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An eye in the sky from the movie of the same name – the reality of drone warfare. Entertainment One

Eye in the Sky movie gives a real insight into the future of warfare

Eye in the Sky is a tight British thriller staring Helen Mirren, Breaking Bad’s Aaron Paul and the late and already missed Alan Rickman. That should be enough to know to get you down to the cinema to see this recently released movie.

The movie is a surprisingly cerebral look at the future of war. The enemy are Islamic terrorists hiding in plain sight in East Africa. The “eye in the sky” of the title is a Predator drone loitering at 25,000ft ready to rain death down onto the population below with its aptly named Hellfire missiles.

The director Gavid Hood (Tsotsi, Wolverine) doesn’t take sides. Other than the obligatory pot shots at some gung ho Yanks and ineffectual Brits.

The movie features some amazing but very real technology coming to the battlefield soon. A miniature surveillance drone the size of an insect. Surveillance software that recognises ear prints. And another drone that looks and flies like a humming bird.

But it doesn’t hold back on the moral and ethical dilemmas of future warfare. Indeed, very slight spoiler alert, the whole movie can be seen as an extended debate on a famous problem in ethics, the Trolley Problem.

Lieutenant General Frank Benson (Alan Rickman) in a scene from Eye in the Sky. Entertainment One

Ethical dilemmas

There are a number of different formulations of the Trolley Problem. In fact, how people perceive the ethics of the Trolley Problem depend on how it is formulated.

The basic setup is a runaway trolley careering down a track. There are five people tied to the track. They are sure to die unless you throw a lever and direct the trolley onto a siding. But here’s the ethical kicker, this will kill one person tied to the track in the siding. What do you do?

One variant removes the siding and replaces it with a fat man, standing next to you on a bridge over the track. You can push the fat man off the bridge and thereby stop the trolley. Do you push him off or not?

The movie plays with this problem, changing the setting several times, and testing our response to these changes.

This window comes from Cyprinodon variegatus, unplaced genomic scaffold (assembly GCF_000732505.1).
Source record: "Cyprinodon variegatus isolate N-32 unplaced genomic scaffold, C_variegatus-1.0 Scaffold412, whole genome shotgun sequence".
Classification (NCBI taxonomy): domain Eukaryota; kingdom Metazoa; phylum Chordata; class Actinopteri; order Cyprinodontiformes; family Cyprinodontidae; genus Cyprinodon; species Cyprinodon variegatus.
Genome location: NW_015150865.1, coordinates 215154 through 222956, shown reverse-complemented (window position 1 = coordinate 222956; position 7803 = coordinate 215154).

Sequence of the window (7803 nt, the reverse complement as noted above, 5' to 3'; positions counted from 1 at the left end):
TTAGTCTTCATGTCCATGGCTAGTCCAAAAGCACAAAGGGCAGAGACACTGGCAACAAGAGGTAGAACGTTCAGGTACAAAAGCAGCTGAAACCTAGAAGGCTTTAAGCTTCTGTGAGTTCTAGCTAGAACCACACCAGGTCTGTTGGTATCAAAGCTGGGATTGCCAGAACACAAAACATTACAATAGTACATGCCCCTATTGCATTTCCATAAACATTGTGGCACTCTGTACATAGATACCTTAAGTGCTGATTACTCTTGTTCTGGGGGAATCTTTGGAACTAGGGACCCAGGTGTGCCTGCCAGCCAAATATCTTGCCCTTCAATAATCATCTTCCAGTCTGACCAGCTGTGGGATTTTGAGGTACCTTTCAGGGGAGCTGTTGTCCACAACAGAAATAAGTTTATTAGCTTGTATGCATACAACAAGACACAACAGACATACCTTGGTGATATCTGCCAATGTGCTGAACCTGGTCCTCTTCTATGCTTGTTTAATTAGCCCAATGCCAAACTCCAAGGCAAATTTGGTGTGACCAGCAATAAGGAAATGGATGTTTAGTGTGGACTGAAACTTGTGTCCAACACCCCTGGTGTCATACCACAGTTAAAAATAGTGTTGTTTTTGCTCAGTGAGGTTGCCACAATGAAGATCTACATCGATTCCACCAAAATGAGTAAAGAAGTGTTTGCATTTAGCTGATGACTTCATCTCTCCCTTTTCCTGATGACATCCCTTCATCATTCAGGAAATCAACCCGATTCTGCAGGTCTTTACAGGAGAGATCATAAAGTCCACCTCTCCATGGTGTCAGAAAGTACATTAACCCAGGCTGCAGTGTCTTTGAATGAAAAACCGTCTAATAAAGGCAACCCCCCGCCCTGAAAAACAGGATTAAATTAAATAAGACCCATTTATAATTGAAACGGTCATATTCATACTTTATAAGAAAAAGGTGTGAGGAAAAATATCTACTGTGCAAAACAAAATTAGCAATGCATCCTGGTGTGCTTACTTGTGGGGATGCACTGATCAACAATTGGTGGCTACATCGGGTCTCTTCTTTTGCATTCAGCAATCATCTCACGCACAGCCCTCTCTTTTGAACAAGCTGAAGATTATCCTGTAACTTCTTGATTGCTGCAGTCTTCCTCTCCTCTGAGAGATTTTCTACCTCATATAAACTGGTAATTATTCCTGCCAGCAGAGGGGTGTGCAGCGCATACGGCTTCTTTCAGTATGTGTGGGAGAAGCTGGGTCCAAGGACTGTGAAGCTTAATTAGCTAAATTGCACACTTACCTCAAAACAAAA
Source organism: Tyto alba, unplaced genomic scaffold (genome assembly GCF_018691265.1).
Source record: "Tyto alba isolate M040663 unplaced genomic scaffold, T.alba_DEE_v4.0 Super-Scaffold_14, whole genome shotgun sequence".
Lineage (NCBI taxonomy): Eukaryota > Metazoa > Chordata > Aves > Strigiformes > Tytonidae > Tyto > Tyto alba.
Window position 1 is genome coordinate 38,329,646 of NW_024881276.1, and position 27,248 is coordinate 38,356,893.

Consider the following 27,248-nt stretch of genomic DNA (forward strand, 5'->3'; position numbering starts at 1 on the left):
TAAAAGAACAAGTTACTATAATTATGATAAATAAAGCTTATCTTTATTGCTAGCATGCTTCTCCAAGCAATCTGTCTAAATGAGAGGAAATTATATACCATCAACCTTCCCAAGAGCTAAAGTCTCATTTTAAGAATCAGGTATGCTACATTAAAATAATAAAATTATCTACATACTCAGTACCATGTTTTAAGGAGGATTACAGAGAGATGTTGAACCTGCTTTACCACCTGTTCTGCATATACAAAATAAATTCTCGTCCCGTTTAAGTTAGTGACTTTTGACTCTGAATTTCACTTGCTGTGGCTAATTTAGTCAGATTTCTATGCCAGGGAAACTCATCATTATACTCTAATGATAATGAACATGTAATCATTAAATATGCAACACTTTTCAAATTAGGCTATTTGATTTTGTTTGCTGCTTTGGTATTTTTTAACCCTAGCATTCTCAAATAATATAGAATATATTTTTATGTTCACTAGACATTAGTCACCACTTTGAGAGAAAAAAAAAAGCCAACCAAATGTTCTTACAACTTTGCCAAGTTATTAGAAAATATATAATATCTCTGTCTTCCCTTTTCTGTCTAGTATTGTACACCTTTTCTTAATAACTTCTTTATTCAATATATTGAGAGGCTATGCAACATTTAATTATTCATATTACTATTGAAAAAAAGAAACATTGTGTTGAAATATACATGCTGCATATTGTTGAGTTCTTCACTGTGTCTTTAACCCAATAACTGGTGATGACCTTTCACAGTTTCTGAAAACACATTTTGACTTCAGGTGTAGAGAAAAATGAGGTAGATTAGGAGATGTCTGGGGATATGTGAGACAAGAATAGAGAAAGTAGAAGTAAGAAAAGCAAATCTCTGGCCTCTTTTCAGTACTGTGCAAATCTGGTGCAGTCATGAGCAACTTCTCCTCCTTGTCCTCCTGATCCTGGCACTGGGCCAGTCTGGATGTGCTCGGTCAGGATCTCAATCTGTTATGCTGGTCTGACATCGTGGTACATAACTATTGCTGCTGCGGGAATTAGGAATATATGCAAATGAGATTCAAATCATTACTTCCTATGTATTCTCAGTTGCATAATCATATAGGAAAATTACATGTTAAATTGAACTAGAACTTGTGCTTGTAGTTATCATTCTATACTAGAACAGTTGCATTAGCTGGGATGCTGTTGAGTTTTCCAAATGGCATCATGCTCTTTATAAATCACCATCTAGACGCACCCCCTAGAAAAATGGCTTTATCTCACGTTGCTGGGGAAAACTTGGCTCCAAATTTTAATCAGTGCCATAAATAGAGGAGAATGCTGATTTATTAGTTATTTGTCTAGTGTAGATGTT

Behind this are some even more topical ethical problems.

Killer robots

Earlier this week, the the UK’s Royal Navy announced it will run the first robot war games in October this year.

It is clear from news stories like this that the military in the UK, US, China and elsewhere are rushing to take advantage of what has been called the third revolution in warfare – lethal autonomous weapons – or as the media often call them, killer robots.

In the movie Eye in the Sky, the actors struggle to make ethical decisions with technology that is increasingly autonomous. Taking a line out of the movie, the decision making does not reduce itself to simply adding up numbers. There are many, often conflicting dimensions: ethical, legal, military, and political.

Humans in the loop

Ultimately, in the movie, a human “in the loop” still has to make the final life or death decision.

Colonel Katherine Powell (Helen Mirren) in a scene from Eye in the Sky. Entertainment One

But what happens when, as is likely in the near future, there is no human any more in the loop? It is very likely that robots will be making simplistic and erroneous decisions.

It was for these sort of reasons that I, and thousands of my colleagues working in Artificial Intelligence (AI) and Robotics, signed an open letter calling for offensive autonomous weapons to be banned.

And it is for these sort of reasons that I will be going to the UN in Geneva next month to talk to diplomats at the Convention on Certain Conventional Weapons to persuade them to push forwards with their discussions on a ban.

There is only a small window of opportunity to get a ban in place before this moves from the big screen and comes to the conflict zones of our world.

As demonstrated by the Drone Papers, secret documents that it’s claimed offer an “unprecedented glimpse into Obama’s drone wars”, the technology will deceive us into thinking we can fight clean, clinical wars. But in reality, nine out of ten people being killed will not be the intended targets.

Just as in this movie, there will lots of collateral damage, women, children and other people who just happen to be in the wrong place.

As with other technologies that have been successfully banned, like blinding lasers and anti-personnel mines, we get to choose if killer robots are part of our future of not.

Let’s make the right choice.

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